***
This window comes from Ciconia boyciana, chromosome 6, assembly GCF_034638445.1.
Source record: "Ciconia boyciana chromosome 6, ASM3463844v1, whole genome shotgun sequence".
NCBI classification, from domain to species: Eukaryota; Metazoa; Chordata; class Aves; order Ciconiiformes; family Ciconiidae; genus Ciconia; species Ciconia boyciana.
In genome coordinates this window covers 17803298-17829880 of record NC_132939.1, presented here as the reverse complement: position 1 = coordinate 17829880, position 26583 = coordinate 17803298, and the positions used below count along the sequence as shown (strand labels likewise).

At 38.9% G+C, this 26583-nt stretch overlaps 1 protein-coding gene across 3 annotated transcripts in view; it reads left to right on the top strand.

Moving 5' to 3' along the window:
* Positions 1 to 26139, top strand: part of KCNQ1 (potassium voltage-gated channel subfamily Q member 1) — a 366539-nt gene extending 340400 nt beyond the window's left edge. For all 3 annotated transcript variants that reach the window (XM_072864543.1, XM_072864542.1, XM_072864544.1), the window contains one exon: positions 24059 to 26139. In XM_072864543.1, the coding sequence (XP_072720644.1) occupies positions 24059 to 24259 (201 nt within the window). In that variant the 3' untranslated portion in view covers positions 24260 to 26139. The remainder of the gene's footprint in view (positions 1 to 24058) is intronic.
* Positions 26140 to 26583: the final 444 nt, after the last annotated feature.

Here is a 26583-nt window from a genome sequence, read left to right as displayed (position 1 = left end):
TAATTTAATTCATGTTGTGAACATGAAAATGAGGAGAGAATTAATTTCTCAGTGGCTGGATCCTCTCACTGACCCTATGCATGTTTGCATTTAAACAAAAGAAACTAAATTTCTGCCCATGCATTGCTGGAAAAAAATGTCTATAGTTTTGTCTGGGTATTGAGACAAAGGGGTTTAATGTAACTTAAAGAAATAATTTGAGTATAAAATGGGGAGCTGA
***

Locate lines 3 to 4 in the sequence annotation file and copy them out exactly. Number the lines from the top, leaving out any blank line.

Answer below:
NCBI classification, from domain to species: Eukaryota; Metazoa; Chordata; class Aves; order Ciconiiformes; family Ciconiidae; genus Ciconia; species Ciconia boyciana.
In genome coordinates this window covers 17803298-17829880 of record NC_132939.1, presented here as the reverse complement: position 1 = coordinate 17829880, position 26583 = coordinate 17803298, and the positions used below count along the sequence as shown (strand labels likewise).